THE fund-raising campaign to get the Maid of the Loch sailing on Loch Lomond for the first time in almost 30 years has received a further funding boost.

The Paddle Steamer Preservation Society has agreed to donate £50,000 to the cause.

The funding boost will not only take the regeneration campaign closer to its end goal of £5.5 million to restore the ship back to its former glory, but will also go towards a match-funding target to gain a significant £3.8m donation from the Heritage Lottery Fund (HLF).

Currently moored at Balloch Pier as a static tourist attraction, a group of dedicated volunteers from the Loch Lomond Steamship Company charity have worked tirelessly since 1996 to transform and restore the ship, with the aim of bringing her ‘back to life’ and fully operational once again.

The PSPS support follows recent backing from the Scottish Government, and comes at a critical time with the HLF match-funding deadline fast approaching.

John Beveridge, chairman of the charity that owns the Maid, said: “The Paddle Steamer Preservation Society has supported us from the beginning, and to now give us £50,000 shows the faith they have in us to get the Maid sailing once again.

"Their support takes us yet another step closer to our goal, and it is a huge boost to have the country’s leading preservation organisation demonstrating this commitment. We are most grateful, and look forward, with confidence, to the Maid’s first sail."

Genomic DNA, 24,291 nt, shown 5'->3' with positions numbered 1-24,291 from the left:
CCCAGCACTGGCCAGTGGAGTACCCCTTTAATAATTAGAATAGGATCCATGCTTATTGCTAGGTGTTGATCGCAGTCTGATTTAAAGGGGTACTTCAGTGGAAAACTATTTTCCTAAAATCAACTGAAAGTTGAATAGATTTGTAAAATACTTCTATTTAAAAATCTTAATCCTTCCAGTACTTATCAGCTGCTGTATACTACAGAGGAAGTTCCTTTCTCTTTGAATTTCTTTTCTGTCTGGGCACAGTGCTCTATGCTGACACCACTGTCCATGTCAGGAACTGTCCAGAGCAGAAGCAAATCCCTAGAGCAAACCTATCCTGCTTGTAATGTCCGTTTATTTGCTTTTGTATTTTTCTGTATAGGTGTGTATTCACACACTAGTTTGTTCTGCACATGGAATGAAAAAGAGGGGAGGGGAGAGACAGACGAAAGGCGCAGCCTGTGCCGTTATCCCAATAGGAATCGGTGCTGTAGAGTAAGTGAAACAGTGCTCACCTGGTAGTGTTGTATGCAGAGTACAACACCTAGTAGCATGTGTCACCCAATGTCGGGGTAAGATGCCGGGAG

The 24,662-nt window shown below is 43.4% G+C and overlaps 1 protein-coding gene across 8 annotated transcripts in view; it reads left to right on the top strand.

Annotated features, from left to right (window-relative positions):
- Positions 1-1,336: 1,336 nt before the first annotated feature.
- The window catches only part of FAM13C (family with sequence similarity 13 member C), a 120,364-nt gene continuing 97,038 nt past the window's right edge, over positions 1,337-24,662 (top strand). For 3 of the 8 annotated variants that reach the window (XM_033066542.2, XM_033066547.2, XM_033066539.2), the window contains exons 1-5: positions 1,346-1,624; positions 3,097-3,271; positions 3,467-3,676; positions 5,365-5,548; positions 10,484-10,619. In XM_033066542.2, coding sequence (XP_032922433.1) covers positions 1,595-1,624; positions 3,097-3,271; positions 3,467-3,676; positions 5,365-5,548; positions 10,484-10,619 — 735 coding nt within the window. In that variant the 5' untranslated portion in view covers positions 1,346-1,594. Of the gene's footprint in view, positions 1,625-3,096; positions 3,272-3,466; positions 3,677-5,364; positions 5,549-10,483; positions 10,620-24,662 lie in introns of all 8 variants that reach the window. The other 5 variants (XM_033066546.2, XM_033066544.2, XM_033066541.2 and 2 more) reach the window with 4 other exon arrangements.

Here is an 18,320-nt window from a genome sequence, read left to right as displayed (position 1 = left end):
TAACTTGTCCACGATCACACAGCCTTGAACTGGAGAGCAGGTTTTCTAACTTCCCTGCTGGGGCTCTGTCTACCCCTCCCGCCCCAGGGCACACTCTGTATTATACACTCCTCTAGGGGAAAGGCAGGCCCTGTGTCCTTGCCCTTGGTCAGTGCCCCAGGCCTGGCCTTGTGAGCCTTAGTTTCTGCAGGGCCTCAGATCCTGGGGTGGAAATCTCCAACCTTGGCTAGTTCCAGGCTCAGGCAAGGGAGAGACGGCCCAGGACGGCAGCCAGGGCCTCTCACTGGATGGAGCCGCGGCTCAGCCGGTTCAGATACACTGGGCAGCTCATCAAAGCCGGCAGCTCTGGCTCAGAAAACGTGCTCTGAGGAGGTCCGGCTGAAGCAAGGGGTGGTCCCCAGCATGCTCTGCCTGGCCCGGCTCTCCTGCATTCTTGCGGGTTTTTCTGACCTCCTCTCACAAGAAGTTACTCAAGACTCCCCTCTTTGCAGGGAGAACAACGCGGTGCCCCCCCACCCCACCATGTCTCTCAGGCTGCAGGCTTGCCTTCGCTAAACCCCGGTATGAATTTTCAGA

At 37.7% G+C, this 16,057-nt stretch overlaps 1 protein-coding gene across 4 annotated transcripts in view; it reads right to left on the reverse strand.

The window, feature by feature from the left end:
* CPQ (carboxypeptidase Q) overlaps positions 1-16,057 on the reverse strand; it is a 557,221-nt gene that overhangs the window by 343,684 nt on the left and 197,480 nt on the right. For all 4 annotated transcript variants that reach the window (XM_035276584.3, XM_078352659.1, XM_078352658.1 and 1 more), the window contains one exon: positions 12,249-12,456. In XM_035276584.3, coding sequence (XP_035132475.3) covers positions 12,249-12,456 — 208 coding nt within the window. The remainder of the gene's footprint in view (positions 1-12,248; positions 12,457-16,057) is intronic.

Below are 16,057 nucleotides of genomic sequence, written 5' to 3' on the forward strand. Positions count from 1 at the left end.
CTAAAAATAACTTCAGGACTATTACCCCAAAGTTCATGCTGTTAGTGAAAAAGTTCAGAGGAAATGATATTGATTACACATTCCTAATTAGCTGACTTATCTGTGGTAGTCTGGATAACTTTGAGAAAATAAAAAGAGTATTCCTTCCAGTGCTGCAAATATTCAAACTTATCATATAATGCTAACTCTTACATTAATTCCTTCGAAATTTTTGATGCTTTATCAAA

Paul Semple, national chairman of the PSPS, said: “I am absolutely delighted that the PSPS is able to offer this level of support to help ensure that the Maid of the Loch returns to service.

"I look forward to joining the historic steamer for a sail on Loch Lomond in the near future and I am sure that a fully restored paddle steamer will become a very popular attraction with locals and visitors alike.

“I can’t think of a better way to enjoy the stunning Scottish scenery along the bonnie banks than from the decks of a Clyde built steam ship.

"I urge other organisations and individuals to back this project and ensure that future generations can enjoy a great example of 20th century Scottish engineering.”

The Maid currently operates as a tourist attraction, with a tearoom, children’s quizzes and teddy trail.

Donations to return the Maid back to sail can be made through their dedicated website,, with the aim of offering cruises from Easter to October, and being open for events and function hire the rest of the year.

Built at the Glasgow yard of A. & J. Inglis, the Maid – the last paddle steamer to be built in Britain – was deconstructed and taken by road to Balloch before being reassembled and launched on Loch Lomond in 1953.

The paddler last sailed on the loch in 1981.